Microsoft’s case against the US Department of Justice begins today (23 January), but the first hurdle could prove insurmountable for the tech company.
Privacy problems have always circulated online, but they have reached a zenith in recent years on the back of former NSA contractor Edward Snowden’s revelations in 2013.
Proving beyond reasonable doubt that US authorities (as well as surveillance agencies for nations friendly to the US) consistently access digital records of users around the world, it put tech companies in a tough spot.
US authorities can compel tech companies to provide information, often keeping the transaction of data between company and state secret, far removed from agreements between customers and service providers.
This, according to Microsoft, has eroded trust in its core services, something it is seeking to address.
So today in the US, a federal judge will hear arguments from the Department of Justice (DoJ), the latter hoping to quash Microsoft’s attempts to reveal governmental demands for customer information.
Microsoft isn’t happy with the gag orders on these requests, which it claims are in breach of the US constitution.
Under antiquated laws, Microsoft claims the US government “has exploited the transition to cloud computing as a means of expanding its power to conduct secret investigations”.
The law allowing searches goes “far beyond any necessary limits” and infringes users’ Fourth Amendment rights against unlawful search and seizure, Microsoft claims.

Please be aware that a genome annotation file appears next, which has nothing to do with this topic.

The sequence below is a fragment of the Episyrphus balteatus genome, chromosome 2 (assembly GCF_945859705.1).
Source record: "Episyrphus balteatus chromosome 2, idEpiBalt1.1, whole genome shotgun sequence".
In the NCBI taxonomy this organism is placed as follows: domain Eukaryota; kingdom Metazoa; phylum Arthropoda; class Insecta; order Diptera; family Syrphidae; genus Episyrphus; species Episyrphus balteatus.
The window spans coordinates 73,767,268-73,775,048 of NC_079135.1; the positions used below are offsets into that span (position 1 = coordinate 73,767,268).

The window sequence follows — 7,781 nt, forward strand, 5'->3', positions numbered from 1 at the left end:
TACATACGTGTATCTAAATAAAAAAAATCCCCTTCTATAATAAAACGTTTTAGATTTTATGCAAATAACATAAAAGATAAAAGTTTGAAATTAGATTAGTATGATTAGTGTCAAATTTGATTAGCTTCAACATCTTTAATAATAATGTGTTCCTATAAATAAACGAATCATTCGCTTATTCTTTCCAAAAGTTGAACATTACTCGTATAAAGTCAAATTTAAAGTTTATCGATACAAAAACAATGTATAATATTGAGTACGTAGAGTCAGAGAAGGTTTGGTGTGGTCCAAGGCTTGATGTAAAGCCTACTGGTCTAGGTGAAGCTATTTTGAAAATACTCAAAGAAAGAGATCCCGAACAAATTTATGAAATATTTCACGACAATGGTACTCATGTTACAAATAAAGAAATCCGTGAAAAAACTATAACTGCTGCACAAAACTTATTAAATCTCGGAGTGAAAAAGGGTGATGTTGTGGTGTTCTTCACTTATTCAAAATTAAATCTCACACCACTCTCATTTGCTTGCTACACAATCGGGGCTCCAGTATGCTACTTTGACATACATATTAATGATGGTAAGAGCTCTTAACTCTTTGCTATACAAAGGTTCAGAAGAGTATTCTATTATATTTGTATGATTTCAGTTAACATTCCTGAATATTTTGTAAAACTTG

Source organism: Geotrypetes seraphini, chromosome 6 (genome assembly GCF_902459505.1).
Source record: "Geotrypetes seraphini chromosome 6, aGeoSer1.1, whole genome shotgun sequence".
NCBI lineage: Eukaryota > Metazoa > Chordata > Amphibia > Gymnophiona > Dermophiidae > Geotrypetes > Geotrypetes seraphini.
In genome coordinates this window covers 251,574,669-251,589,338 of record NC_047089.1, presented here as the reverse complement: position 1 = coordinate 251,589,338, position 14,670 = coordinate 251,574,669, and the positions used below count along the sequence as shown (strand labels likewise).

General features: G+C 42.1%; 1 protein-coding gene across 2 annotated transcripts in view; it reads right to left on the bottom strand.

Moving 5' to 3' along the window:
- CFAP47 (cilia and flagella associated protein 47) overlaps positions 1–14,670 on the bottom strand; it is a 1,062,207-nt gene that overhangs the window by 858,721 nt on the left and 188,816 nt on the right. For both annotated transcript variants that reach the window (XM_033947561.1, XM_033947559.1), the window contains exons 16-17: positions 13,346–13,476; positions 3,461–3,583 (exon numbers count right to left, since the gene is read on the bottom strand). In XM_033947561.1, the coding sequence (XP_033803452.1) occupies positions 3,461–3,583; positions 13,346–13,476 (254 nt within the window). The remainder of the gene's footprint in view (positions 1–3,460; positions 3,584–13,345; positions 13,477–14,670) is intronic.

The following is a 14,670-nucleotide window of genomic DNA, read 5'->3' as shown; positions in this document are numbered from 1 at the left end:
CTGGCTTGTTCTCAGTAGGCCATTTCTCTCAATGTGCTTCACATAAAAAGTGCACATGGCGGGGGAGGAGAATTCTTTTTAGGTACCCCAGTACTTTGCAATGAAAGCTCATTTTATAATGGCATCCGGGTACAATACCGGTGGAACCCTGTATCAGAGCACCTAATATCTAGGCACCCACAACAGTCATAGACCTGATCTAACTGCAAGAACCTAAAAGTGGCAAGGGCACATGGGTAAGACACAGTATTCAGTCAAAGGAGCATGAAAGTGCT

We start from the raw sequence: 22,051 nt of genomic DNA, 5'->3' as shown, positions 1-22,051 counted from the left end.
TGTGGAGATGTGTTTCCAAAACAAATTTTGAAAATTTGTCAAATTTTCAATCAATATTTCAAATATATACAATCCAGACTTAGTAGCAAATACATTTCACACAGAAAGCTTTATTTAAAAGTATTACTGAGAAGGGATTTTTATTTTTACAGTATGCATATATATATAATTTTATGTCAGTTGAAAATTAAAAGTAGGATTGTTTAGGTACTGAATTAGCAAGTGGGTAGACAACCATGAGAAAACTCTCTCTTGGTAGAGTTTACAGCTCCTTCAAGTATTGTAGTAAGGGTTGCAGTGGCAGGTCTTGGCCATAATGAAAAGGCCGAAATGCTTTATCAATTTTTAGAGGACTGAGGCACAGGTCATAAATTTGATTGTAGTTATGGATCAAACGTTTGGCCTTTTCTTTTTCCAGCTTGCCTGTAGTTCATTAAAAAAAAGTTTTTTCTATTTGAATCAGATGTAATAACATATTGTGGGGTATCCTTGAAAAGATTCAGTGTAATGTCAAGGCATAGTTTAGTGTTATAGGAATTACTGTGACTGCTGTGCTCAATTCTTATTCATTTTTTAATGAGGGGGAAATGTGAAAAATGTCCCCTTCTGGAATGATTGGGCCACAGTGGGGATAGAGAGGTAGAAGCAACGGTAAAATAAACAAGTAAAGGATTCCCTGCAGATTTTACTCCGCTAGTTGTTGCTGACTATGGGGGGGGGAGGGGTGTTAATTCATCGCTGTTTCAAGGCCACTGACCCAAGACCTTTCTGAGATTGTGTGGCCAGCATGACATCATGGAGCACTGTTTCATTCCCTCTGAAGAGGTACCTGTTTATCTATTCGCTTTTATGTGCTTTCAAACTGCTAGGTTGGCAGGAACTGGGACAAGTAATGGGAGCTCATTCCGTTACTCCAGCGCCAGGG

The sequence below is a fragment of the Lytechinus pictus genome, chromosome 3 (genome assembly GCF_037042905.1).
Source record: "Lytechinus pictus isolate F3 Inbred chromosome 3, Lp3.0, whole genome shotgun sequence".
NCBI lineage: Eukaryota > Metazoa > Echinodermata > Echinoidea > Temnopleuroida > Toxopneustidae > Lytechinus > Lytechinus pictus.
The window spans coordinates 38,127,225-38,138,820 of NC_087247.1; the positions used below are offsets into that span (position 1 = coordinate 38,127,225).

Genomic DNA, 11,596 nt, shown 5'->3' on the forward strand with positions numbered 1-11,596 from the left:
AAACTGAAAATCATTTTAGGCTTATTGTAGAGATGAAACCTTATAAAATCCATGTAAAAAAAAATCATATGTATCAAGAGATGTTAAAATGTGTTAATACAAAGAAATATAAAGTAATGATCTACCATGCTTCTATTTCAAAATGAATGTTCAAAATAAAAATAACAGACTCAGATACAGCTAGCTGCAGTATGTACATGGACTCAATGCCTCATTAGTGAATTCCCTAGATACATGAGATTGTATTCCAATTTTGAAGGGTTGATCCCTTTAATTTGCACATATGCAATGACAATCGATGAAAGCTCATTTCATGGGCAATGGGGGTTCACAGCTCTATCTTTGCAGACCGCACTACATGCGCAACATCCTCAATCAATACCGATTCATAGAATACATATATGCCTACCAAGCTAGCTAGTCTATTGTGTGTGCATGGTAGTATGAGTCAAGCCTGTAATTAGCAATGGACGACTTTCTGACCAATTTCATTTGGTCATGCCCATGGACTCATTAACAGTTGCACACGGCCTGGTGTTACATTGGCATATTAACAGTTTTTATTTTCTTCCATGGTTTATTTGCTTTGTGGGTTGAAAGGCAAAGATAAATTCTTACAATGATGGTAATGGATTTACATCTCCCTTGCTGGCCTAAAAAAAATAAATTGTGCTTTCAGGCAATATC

The problem for Microsoft, which is supported by many tech companies in this battle, is that Fourth Amendment protections have generally only been provided to individuals, not third parties acting on individuals’ behalf. It is this that the DoJ will argue.
Should Microsoft not be allowed to defend its customers’ constitutional rights, the case could die.
Microsoft has taken the fight to the US government for a number of years now. Last July, it won a landmark ruling after fighting DoJ requests to hand over data from servers located outside the US.
Judge Susan Carney said communications by US service providers on servers outside the US are beyond the reach of domestic search warrants that have been issued under the Stored Communications Act 1986.
That was a three-year battle between Microsoft and the US, with the company’s Irish base at the core of the issue.
Today’s court date will be no less important.
Microsoft. Image: AR Pictures/Shutterstock